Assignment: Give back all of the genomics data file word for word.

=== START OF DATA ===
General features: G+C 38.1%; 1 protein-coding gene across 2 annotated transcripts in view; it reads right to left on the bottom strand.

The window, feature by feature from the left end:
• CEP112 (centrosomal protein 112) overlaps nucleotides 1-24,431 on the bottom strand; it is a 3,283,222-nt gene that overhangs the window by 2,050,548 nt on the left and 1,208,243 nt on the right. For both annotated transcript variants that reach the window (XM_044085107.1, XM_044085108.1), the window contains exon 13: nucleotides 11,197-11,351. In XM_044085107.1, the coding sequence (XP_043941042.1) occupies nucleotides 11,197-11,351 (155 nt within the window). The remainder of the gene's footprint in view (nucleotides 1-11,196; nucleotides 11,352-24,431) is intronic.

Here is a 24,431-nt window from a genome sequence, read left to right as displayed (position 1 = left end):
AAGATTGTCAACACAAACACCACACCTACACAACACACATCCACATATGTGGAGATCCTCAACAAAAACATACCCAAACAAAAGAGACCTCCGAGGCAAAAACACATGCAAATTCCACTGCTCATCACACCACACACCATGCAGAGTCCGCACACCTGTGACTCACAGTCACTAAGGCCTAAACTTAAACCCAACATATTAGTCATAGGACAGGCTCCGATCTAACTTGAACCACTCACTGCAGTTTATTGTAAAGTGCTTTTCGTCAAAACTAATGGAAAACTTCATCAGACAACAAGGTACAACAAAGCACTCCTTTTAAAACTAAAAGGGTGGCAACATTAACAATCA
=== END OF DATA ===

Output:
General features: G+C 38.1%; 1 protein-coding gene across 2 annotated transcripts in view; it reads right to left on the bottom strand.

The window, feature by feature from the left end:
• CEP112 (centrosomal protein 112) overlaps nucleotides 1-24,431 on the bottom strand; it is a 3,283,222-nt gene that overhangs the window by 2,050,548 nt on the left and 1,208,243 nt on the right. For both annotated transcript variants that reach the window (XM_044085107.1, XM_044085108.1), the window contains exon 13: nucleotides 11,197-11,351. In XM_044085107.1, the coding sequence (XP_043941042.1) occupies nucleotides 11,197-11,351 (155 nt within the window). The remainder of the gene's footprint in view (nucleotides 1-11,196; nucleotides 11,352-24,431) is intronic.

Here is a 24,431-nt window from a genome sequence, read left to right as displayed (position 1 = left end):
AAGATTGTCAACACAAACACCACACCTACACAACACACATCCACATATGTGGAGATCCTCAACAAAAACATACCCAAACAAAAGAGACCTCCGAGGCAAAAACACATGCAAATTCCACTGCTCATCACACCACACACCATGCAGAGTCCGCACACCTGTGACTCACAGTCACTAAGGCCTAAACTTAAACCCAACATATTAGTCATAGGACAGGCTCCGATCTAACTTGAACCACTCACTGCAGTTTATTGTAAAGTGCTTTTCGTCAAAACTAATGGAAAACTTCATCAGACAACAAGGTACAACAAAGCACTCCTTTTAAAACTAAAAGGGTGGCAACATTAACAATCA